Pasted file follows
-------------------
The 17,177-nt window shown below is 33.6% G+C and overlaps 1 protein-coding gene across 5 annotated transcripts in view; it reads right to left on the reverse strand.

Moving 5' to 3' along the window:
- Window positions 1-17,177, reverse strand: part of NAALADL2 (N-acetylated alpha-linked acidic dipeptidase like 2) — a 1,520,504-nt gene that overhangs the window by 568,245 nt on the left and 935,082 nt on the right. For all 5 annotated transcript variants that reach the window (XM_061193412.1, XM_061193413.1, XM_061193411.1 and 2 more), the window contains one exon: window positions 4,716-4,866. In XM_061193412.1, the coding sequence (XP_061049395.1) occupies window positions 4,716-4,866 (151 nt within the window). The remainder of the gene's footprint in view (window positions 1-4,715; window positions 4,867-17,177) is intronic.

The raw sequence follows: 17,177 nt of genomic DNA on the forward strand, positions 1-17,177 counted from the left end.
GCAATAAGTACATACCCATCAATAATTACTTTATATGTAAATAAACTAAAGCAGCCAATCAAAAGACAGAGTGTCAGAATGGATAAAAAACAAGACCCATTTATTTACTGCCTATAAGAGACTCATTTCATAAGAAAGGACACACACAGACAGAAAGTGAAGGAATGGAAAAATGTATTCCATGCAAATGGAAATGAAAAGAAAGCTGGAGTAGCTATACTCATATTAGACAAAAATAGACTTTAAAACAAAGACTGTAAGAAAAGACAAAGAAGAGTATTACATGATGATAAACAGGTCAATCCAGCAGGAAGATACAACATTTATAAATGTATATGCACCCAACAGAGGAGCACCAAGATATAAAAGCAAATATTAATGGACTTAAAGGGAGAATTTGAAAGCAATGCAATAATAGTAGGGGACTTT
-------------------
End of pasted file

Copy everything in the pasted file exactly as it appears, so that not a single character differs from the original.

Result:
The 17,177-nt window shown below is 33.6% G+C and overlaps 1 protein-coding gene across 5 annotated transcripts in view; it reads right to left on the reverse strand.

Moving 5' to 3' along the window:
- Window positions 1-17,177, reverse strand: part of NAALADL2 (N-acetylated alpha-linked acidic dipeptidase like 2) — a 1,520,504-nt gene that overhangs the window by 568,245 nt on the left and 935,082 nt on the right. For all 5 annotated transcript variants that reach the window (XM_061193412.1, XM_061193413.1, XM_061193411.1 and 2 more), the window contains one exon: window positions 4,716-4,866. In XM_061193412.1, the coding sequence (XP_061049395.1) occupies window positions 4,716-4,866 (151 nt within the window). The remainder of the gene's footprint in view (window positions 1-4,715; window positions 4,867-17,177) is intronic.

The raw sequence follows: 17,177 nt of genomic DNA on the forward strand, positions 1-17,177 counted from the left end.
GCAATAAGTACATACCCATCAATAATTACTTTATATGTAAATAAACTAAAGCAGCCAATCAAAAGACAGAGTGTCAGAATGGATAAAAAACAAGACCCATTTATTTACTGCCTATAAGAGACTCATTTCATAAGAAAGGACACACACAGACAGAAAGTGAAGGAATGGAAAAATGTATTCCATGCAAATGGAAATGAAAAGAAAGCTGGAGTAGCTATACTCATATTAGACAAAAATAGACTTTAAAACAAAGACTGTAAGAAAAGACAAAGAAGAGTATTACATGATGATAAACAGGTCAATCCAGCAGGAAGATACAACATTTATAAATGTATATGCACCCAACAGAGGAGCACCAAGATATAAAAGCAAATATTAATGGACTTAAAGGGAGAATTTGAAAGCAATGCAATAATAGTAGGGGACTTT